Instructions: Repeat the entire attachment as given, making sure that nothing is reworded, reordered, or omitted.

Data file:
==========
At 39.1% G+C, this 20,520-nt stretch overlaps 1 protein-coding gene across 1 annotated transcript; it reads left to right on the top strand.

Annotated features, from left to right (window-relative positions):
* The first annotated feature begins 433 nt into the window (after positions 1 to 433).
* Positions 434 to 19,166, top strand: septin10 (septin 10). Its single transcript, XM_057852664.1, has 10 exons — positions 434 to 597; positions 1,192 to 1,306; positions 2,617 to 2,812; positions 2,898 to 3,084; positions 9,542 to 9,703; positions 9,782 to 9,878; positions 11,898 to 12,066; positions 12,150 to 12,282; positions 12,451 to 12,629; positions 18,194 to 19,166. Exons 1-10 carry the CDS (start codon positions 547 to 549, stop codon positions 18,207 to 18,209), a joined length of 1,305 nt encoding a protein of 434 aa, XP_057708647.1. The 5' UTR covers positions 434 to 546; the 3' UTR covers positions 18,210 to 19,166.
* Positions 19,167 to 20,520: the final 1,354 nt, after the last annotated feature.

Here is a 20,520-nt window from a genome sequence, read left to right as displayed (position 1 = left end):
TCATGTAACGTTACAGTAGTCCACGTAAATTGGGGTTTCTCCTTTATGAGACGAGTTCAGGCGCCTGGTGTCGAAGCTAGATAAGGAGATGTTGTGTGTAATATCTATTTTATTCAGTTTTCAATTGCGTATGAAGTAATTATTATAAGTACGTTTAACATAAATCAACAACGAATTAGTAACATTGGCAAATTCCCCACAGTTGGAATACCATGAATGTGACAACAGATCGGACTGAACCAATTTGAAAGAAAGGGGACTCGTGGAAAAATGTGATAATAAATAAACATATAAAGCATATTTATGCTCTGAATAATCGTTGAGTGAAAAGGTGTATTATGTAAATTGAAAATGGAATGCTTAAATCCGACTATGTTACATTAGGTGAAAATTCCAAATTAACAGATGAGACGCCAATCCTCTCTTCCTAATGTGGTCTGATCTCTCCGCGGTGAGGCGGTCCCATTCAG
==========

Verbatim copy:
At 39.1% G+C, this 20,520-nt stretch overlaps 1 protein-coding gene across 1 annotated transcript; it reads left to right on the top strand.

Annotated features, from left to right (window-relative positions):
* The first annotated feature begins 433 nt into the window (after positions 1 to 433).
* Positions 434 to 19,166, top strand: septin10 (septin 10). Its single transcript, XM_057852664.1, has 10 exons — positions 434 to 597; positions 1,192 to 1,306; positions 2,617 to 2,812; positions 2,898 to 3,084; positions 9,542 to 9,703; positions 9,782 to 9,878; positions 11,898 to 12,066; positions 12,150 to 12,282; positions 12,451 to 12,629; positions 18,194 to 19,166. Exons 1-10 carry the CDS (start codon positions 547 to 549, stop codon positions 18,207 to 18,209), a joined length of 1,305 nt encoding a protein of 434 aa, XP_057708647.1. The 5' UTR covers positions 434 to 546; the 3' UTR covers positions 18,210 to 19,166.
* Positions 19,167 to 20,520: the final 1,354 nt, after the last annotated feature.

Here is a 20,520-nt window from a genome sequence, read left to right as displayed (position 1 = left end):
TCATGTAACGTTACAGTAGTCCACGTAAATTGGGGTTTCTCCTTTATGAGACGAGTTCAGGCGCCTGGTGTCGAAGCTAGATAAGGAGATGTTGTGTGTAATATCTATTTTATTCAGTTTTCAATTGCGTATGAAGTAATTATTATAAGTACGTTTAACATAAATCAACAACGAATTAGTAACATTGGCAAATTCCCCACAGTTGGAATACCATGAATGTGACAACAGATCGGACTGAACCAATTTGAAAGAAAGGGGACTCGTGGAAAAATGTGATAATAAATAAACATATAAAGCATATTTATGCTCTGAATAATCGTTGAGTGAAAAGGTGTATTATGTAAATTGAAAATGGAATGCTTAAATCCGACTATGTTACATTAGGTGAAAATTCCAAATTAACAGATGAGACGCCAATCCTCTCTTCCTAATGTGGTCTGATCTCTCCGCGGTGAGGCGGTCCCATTCAG